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Stopping the Iranian Regime’s Terrorism Funding Demands Determination

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In a recent development, the al-Forat News Agency unveiled a document dated January 21, shedding light on efforts to impede the financial channels supporting terrorism linked to the Iranian regime. The document, authored by Ammar Hamid Khalaf, Deputy Governor of the Central Bank of Iraq, was directed towards the Bank-e-Melli [National Bank] of Iran. Khalaf underscored that due to operational losses, constrained activities, and the impracticability of expansion, the license permitting the Central Bank of Iran’s operations in Iraq has been rescinded.

The document underscores the infeasibility of the bank’s continued presence in Iraq, compounded by its status as a target of international sanctions. While this action marks a significant setback to the regime’s attempts to bypass international sanctions and finance its militias, its effectiveness remains limited. However, there are indications that the United States is gradually awakening to the magnitude of the threat it has previously ignored.

Brian Nelson, the Deputy Treasury Secretary for Terrorism and Financial Intelligence, traveled to Iraq on January 28 to address concerns regarding the circumvention of U.S. sanctions. Notably, American authorities alerted the Iraqi government to the nation’s inadvertent role as a conduit for dollar smuggling to Tehran.

Reuters reported on February 4 that Iraq has implemented a ban on eight local commercial banks from conducting transactions in U.S. dollars. Following a recent visit by a senior U.S. Treasury official, this action comes as part of Iraq’s efforts to combat fraud, money laundering, and other illicit activities involving U.S. currency.

In response, the Iranian regime has sought to mitigate the financial restrictions coming from Baghdad. Mohsen Chamanara, a member of the Iran-Iraq Joint Chamber of Commerce, dismissed the significance of the National Bank’s license revocation, asserting that commercial transactions between the two nations continue unabated. Chamanara claimed, “The Central Bank of Iran does not have any particular influence on the activities of Iraqi merchants that would now disrupt them with the news of license revocation.”

However, the prompt visit of the regime’s Secretary of the Supreme National Security Council to Iraq introduces alternative interpretations. The recent missile strike by the Islamic Revolutionary Guard Corps in Iraq has prompted concerns about Iraq’s alignment with the United States, leading to strong reactions from Baghdad and even appeal to the United Nations Security Council.

Concurrently, alongside a delegation from the US Treasury, Iranian state media reported Ali Akbar Ahmadian’s visit, where he engaged with Qasim al-Araji, Iraq’s national security advisor, and Mohammad Shiaa al-Sudani, the country’s Prime Minister.

According to a report by the state-run Tabnak, citing an anonymous source in Iraq’s National Security Advisor’s office, “the Secretary of Iran’s Supreme National Security Council discussed several joint security issues during his recent visit. These discussions included completing the security agreement between Baghdad and Tehran, particularly regarding the extradition of individuals from Kurdish opposition groups sought by Iran.”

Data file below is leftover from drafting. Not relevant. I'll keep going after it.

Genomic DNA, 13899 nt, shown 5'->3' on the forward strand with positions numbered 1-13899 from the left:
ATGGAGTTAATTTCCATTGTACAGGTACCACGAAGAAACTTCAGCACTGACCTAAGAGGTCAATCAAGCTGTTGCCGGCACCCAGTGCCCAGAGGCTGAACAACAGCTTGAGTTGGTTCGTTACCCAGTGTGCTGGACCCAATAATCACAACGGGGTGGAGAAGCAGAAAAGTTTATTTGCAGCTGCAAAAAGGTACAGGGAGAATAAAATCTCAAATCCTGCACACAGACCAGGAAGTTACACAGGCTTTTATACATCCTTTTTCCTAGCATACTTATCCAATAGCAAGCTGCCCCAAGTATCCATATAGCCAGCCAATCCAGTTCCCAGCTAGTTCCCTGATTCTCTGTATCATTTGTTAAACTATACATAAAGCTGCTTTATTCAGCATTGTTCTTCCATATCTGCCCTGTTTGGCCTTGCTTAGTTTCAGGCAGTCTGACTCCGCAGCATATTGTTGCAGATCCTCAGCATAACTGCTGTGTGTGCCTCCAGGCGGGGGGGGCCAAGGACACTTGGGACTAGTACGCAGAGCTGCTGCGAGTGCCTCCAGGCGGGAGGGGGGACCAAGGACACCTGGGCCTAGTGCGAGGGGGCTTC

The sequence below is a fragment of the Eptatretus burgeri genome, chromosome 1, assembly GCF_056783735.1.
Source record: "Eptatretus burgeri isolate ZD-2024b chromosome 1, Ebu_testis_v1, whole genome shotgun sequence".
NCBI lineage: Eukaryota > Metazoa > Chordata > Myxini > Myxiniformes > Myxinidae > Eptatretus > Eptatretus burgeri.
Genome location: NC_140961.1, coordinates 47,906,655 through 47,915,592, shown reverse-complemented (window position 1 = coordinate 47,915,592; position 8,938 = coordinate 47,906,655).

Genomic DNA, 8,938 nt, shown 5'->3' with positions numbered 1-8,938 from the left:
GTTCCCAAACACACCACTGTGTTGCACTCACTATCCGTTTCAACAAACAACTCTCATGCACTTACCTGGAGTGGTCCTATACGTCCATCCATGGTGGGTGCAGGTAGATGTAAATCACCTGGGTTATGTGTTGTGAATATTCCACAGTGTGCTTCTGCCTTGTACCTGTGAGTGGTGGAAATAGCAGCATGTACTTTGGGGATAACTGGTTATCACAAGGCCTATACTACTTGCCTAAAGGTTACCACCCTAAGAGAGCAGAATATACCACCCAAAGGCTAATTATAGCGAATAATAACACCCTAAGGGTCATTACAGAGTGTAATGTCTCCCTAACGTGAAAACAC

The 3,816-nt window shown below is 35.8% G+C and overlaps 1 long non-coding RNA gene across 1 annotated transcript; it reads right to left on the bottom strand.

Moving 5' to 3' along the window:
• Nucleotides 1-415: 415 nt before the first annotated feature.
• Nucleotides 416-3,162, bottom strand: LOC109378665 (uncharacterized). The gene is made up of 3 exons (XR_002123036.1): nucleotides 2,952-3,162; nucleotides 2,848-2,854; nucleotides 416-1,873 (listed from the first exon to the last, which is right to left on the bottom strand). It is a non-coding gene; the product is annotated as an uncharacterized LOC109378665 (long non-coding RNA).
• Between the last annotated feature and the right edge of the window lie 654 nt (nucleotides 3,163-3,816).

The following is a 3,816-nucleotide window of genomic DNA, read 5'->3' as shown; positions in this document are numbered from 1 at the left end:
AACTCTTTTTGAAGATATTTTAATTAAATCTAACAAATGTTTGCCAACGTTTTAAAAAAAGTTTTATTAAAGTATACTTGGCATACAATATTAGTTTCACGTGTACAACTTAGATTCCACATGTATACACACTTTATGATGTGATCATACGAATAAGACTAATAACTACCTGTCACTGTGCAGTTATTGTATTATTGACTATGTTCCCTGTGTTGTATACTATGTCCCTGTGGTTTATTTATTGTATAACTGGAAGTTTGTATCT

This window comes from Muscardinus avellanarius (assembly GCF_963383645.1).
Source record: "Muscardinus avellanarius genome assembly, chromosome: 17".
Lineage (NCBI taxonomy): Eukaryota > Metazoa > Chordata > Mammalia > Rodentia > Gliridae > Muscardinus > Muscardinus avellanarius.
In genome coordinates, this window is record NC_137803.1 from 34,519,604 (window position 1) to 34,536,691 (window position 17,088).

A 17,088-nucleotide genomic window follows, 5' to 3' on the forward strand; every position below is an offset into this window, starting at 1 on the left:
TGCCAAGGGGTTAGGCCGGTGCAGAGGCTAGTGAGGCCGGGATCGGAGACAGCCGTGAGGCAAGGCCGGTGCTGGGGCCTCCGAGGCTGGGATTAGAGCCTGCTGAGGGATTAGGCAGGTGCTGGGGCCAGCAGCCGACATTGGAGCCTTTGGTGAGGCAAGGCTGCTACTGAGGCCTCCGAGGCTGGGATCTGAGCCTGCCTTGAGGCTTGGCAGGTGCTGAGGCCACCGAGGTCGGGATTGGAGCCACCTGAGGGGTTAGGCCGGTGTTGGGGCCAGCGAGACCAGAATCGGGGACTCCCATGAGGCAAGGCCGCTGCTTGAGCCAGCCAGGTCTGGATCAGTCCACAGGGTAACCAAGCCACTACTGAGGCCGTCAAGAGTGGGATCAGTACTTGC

While the Iranian regime feels the tightening pressure of international isolation, its persistence in hostility and bellicosity in the region is the result of the delayed response to this situation.

In recent months, the US government has attempted to restrict Iran’s access to dollars through Iraq. On July 14, the US even prohibited banks in Iraq from engaging in transactions with Iran. However, Washington’s disregard towards Iran’s circumvention of sanctions through oil and other commodity sales, as well as the release of $10 billion in blocked funds in Iraq in July, or providing sanction waivers for Baghdad to purchase electricity from Iran, conveyed conflicting messages and paved the way for facilitating financial support for terrorism once more.

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For years, the Iranian Resistance had warned against the regime’s infiltration into Iraq and its evasion of sanctions by regional mercenaries. On January 26, 2007, the National Council of Resistance of Iran held three major simultaneous press conferences in Paris, London, and Berlin, revealing a comprehensive dossier exposing the IRGC network, including the names and details of 32,000 agents of the clerical regime in Iraq and alarming information about the Quds Force’s efforts to send weapons and ammunition to Iraq.

Representatives and leaders of major political parties and organizations in Iraq at the time also attended these conferences, confirming the accuracy of the disclosures made by the NCRI.

During these conferences, details regarding the organizational charts and diagrams of the IRGC’s Quds Force, along with information regarding the budget and payment methods for the regime’s mercenaries’ salaries were disclosed.

Should the international community genuinely aspire to tackle the matter of international terrorism financing perpetrated by the Iranian regime, it is imperative to embrace a resolute and steadfast policy devoid of overlooking Tehran’s destructive activities or granting concessions to it.